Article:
Nicole Cattano, Ph.D., MPH, LAT, ATC is an Associate Professor/Graduate Program Coordinator in the Department of Sports Medicine at West Chester University of Pennsylvania where she serves in a dual faculty role as a faculty member and clinical athletic trainer for the Men’s and Women’s Basketball teams. She received her Ph.D. from Temple University in 2014, her Master’s in Public Health from West Chester University, and her BS in Exercise and Sport Science from University of North Carolina at Greensboro. Nicole’s research interests are in evidence-based practice, long-term effects of knee injuries, post-traumatic osteoarthritis, patient-reported outcomes, and injury prevention. Through her line of research, she hopes to identify early interventions for athletic knee injuries to promote a safe return to activity that prevents or slows the progression to osteoarthritis. Knees with Effusion. Through her line of research, she hopes to identify early interventions for athletic knee injuries to prevent or slow the progression to osteoarthritis.

Kathleen Cummer, PhD, PT, DPT (CKTP)

Kathleen Cummer, PhD, PT, DPT (CKTP)

Kathleen Cummer is a physical therapist and lecturer in the Physical Therapy Program at the University of Washington. Kathleen teaches and assists in orthopedic courses such as musculoskeletal clinical management, kinesiology, modalities and basic procedures. She previously taught in a physical therapist assistant program and managed the program as its director. Kathleen’s doctoral work focused on return-to-sport after anterior cruciate ligament (ACL) reconstruction in the athletic population. She received her DPT from Ithaca College and PhD from the University of Delaware.

Alexandra F DeJong, MEd, ATC

Alexandra F DeJong, MEd, ATC

Alexandra F DeJong, MEd, ATC is a doctoral student at the University of Virginia in the Kinesiology-Sports Medicine Program and works as a graduate laboratory assistant for the Exercise and Sports Injury Lab. She received her Bachelor’s degree from the University of Pittsburgh and a Master’s degree from the University of Virginia. Her research interests include lumbopelvic hip muscle function and gait biomechanics as they relate to chronic ankle instability.

Kristopher Fayock, MD

Kristopher Fayock, MD

Kristopher Fayock, MD is a board-certified family physician with a certificate of added qualification in primary care sports medicine. He is the Program Director for the Primary Care Sports Medicine Fellowship in the Department of Family and Community Health at the University of Pennsylvania (Philadelphia, PA). He is a team physician for Penn Athletics. He completed his family medicine residency and sports medicine fellowship at Thomas Jefferson University Hospital in 2012. He obtained a BS in Biochemistry at Wilkes University (Wilkes-Barre, PA) and completed his medical school training at Jefferson Medical College (Philadelphia, PA) in 2008. He is originally from Bloomsburg, PA. He is a reviewer for the Clinical Journal of Sports Medicine.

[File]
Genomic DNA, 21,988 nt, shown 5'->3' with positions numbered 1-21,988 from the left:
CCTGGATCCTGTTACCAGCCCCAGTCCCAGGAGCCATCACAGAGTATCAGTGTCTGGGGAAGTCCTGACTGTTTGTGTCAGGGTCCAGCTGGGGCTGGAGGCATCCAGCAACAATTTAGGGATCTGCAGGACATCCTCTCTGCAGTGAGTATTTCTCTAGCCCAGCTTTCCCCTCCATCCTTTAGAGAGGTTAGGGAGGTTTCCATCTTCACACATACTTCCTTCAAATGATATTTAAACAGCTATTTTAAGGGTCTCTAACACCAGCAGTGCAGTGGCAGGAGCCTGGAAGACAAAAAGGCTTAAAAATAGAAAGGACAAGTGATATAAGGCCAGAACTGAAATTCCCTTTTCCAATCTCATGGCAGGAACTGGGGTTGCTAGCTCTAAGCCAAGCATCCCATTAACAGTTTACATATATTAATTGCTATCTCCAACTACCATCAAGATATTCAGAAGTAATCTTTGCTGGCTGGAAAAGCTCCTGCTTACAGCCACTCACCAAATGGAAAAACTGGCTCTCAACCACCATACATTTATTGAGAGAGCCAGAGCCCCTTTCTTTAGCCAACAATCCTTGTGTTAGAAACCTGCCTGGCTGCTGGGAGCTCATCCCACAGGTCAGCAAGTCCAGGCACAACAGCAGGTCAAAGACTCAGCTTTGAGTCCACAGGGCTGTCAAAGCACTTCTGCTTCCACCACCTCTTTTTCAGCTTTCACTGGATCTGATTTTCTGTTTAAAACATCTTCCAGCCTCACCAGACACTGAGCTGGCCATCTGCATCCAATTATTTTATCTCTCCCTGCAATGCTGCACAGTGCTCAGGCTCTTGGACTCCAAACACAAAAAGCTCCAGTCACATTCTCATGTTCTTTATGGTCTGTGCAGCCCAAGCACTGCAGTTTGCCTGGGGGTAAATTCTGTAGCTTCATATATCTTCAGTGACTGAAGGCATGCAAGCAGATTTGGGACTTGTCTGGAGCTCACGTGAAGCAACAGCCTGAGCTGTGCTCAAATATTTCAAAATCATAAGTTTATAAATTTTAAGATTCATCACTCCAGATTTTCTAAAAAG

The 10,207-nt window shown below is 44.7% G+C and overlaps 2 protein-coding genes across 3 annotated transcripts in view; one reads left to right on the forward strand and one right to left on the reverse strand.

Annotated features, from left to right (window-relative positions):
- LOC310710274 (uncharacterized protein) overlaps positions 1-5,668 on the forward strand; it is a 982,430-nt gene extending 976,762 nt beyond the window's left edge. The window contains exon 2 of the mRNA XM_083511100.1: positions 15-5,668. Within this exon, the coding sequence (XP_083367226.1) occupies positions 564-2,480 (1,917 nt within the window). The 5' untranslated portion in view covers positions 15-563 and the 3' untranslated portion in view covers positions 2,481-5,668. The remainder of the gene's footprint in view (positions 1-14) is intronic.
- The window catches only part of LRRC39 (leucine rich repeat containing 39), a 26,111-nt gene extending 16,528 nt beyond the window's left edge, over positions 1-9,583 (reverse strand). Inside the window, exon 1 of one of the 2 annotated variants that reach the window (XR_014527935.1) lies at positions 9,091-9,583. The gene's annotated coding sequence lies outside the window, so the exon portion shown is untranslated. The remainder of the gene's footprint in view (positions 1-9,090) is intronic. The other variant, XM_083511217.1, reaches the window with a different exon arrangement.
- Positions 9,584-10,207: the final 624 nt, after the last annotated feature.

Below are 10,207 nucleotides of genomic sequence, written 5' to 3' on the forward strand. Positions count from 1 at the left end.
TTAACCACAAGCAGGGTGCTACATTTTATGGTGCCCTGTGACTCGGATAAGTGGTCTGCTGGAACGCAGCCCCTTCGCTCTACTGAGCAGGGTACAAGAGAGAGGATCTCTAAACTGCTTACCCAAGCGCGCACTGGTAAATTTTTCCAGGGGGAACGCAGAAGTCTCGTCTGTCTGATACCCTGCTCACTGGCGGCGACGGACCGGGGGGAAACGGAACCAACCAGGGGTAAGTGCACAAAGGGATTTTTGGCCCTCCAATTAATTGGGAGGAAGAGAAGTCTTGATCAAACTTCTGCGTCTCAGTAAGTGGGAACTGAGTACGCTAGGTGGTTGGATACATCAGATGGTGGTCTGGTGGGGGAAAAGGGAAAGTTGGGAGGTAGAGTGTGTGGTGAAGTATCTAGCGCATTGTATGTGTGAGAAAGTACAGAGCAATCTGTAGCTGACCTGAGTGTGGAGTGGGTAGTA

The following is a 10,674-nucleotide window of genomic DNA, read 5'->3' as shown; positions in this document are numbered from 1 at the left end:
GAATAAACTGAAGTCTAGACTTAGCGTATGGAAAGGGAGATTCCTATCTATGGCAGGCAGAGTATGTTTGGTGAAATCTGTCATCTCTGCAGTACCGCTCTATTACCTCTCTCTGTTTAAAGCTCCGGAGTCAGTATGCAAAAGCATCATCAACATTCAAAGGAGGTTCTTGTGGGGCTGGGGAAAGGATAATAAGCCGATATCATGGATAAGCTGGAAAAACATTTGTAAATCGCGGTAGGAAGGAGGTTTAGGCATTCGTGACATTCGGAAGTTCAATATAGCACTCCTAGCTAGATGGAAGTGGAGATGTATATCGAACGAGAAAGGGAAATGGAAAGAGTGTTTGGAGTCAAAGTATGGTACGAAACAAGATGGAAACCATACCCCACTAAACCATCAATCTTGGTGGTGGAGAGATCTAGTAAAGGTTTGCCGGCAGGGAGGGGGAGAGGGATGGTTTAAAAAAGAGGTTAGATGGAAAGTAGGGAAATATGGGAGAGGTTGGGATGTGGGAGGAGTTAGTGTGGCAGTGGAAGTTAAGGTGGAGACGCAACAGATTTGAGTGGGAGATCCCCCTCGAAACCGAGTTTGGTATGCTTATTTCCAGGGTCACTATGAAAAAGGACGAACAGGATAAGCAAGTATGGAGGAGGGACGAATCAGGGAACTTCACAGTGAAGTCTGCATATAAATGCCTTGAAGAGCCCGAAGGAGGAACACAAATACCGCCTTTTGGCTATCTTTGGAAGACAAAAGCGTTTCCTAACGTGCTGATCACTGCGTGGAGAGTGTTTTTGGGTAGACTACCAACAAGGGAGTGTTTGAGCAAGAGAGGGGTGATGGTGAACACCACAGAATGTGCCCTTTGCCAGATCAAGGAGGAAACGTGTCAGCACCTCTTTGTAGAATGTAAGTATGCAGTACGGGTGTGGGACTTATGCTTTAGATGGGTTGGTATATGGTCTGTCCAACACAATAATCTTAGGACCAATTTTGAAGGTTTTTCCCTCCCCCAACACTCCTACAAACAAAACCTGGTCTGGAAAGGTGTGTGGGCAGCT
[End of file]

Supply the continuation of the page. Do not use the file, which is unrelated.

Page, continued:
Dustin Grooms, Ph.D., ATC, CSCS

Dustin Grooms, Ph.D., ATC, CSCS

Dustin Grooms, Ph.D., ATC, CSCS, is an Assistant Professor in the Division of Athletic Training at Ohio University. He is also an Affiliated Scientist with the university’s Ohio Musculoskeletal and Neurological Institute. He received his doctorate from Ohio State University in health and rehabilitation sciences with a focus on neuroscience and biomechanics. Prior to pursuing doctoral studies, Dr. Grooms was an assistant athletic trainer and instructor at the College of Mount Saint Joseph in Cincinnati Ohio, completed a master’s degree from the University of Virginia in kinesiology and a bachelor’s degree from Northern Kentucky University in Athletic Training. Dr. Grooms’ research is focused on the neuroplasticity associated with musculoskeletal injury and rehabilitation. He can be reached at: groomsd @ ohio.edu.

Kyle P. Harris, MS, ATC

Kyle P. Harris, MS, ATC

Kyle P. Harris, MS, ATC is an instructor and head athletic trainer at Bucks County Community College  (Newtown, PA) in the Department of Health, Physical Education and Nursing. Kyle graduated with a Bachelor of Science in Health Science: Athletic Training from Lock Haven University of Pennsylvania in 2008. In 2010 he earned his Masters of Science in Kinesiology: Athletic Training from Temple University. He currently teaches First Aid/CPR, Introduction to Health, and Principles and Applications of Diet and Fitness at Bucks County Community College. Kyle also functions as an adjunct faculty member at Temple University where he teaches Anatomy and Physiology I labs. Kyle’s current research focuses on performing systematic evaluations of studies comparing the prevalence of knee OA after surgical or conservative care for ACL injuries in hopes of reducing long term risks.

Joe Hart, PhD, ATC

Joe Hart, PhD, ATC

Joe Hart, Ph.D., ATC is an Assistant Professor of Kinesiology at the University of Virginia where he teaches and advises students in the undergraduate Kinesiology program and graduate programs in athletic training and sports medicine. The area of research interest is neuromuscular adaptations to joint injury during exercise and the progression of post-traumatic osteoarthritis.